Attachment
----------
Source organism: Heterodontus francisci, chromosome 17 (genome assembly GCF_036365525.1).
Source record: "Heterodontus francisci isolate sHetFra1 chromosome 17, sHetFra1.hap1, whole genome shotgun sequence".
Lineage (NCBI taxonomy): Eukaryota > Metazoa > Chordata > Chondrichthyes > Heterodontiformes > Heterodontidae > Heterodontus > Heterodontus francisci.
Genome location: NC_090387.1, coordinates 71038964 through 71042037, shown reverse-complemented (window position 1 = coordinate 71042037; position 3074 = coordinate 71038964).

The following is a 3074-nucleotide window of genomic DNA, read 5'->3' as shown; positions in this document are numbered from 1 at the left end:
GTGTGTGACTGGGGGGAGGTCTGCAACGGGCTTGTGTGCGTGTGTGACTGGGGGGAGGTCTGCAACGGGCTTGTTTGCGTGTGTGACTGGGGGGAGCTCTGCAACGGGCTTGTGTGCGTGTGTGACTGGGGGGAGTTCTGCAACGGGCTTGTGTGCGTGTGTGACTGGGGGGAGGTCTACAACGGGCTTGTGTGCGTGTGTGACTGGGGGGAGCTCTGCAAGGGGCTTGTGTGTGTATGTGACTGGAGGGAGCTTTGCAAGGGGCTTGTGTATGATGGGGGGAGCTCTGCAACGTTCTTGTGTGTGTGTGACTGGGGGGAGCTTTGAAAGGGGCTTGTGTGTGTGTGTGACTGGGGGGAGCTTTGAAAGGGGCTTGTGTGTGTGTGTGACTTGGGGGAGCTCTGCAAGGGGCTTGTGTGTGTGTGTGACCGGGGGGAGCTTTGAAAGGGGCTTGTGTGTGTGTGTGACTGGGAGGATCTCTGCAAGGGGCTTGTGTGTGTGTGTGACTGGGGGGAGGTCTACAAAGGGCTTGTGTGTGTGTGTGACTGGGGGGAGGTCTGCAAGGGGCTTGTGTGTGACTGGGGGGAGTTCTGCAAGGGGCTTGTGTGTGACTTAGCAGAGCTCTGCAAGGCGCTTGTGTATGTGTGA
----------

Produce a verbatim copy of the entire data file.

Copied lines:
Source organism: Heterodontus francisci, chromosome 17 (genome assembly GCF_036365525.1).
Source record: "Heterodontus francisci isolate sHetFra1 chromosome 17, sHetFra1.hap1, whole genome shotgun sequence".
Lineage (NCBI taxonomy): Eukaryota > Metazoa > Chordata > Chondrichthyes > Heterodontiformes > Heterodontidae > Heterodontus > Heterodontus francisci.
Genome location: NC_090387.1, coordinates 71038964 through 71042037, shown reverse-complemented (window position 1 = coordinate 71042037; position 3074 = coordinate 71038964).

The following is a 3074-nucleotide window of genomic DNA, read 5'->3' as shown; positions in this document are numbered from 1 at the left end:
GTGTGTGACTGGGGGGAGGTCTGCAACGGGCTTGTGTGCGTGTGTGACTGGGGGGAGGTCTGCAACGGGCTTGTTTGCGTGTGTGACTGGGGGGAGCTCTGCAACGGGCTTGTGTGCGTGTGTGACTGGGGGGAGTTCTGCAACGGGCTTGTGTGCGTGTGTGACTGGGGGGAGGTCTACAACGGGCTTGTGTGCGTGTGTGACTGGGGGGAGCTCTGCAAGGGGCTTGTGTGTGTATGTGACTGGAGGGAGCTTTGCAAGGGGCTTGTGTATGATGGGGGGAGCTCTGCAACGTTCTTGTGTGTGTGTGACTGGGGGGAGCTTTGAAAGGGGCTTGTGTGTGTGTGTGACTGGGGGGAGCTTTGAAAGGGGCTTGTGTGTGTGTGTGACTTGGGGGAGCTCTGCAAGGGGCTTGTGTGTGTGTGTGACCGGGGGGAGCTTTGAAAGGGGCTTGTGTGTGTGTGTGACTGGGAGGATCTCTGCAAGGGGCTTGTGTGTGTGTGTGACTGGGGGGAGGTCTACAAAGGGCTTGTGTGTGTGTGTGACTGGGGGGAGGTCTGCAAGGGGCTTGTGTGTGACTGGGGGGAGTTCTGCAAGGGGCTTGTGTGTGACTTAGCAGAGCTCTGCAAGGCGCTTGTGTATGTGTGA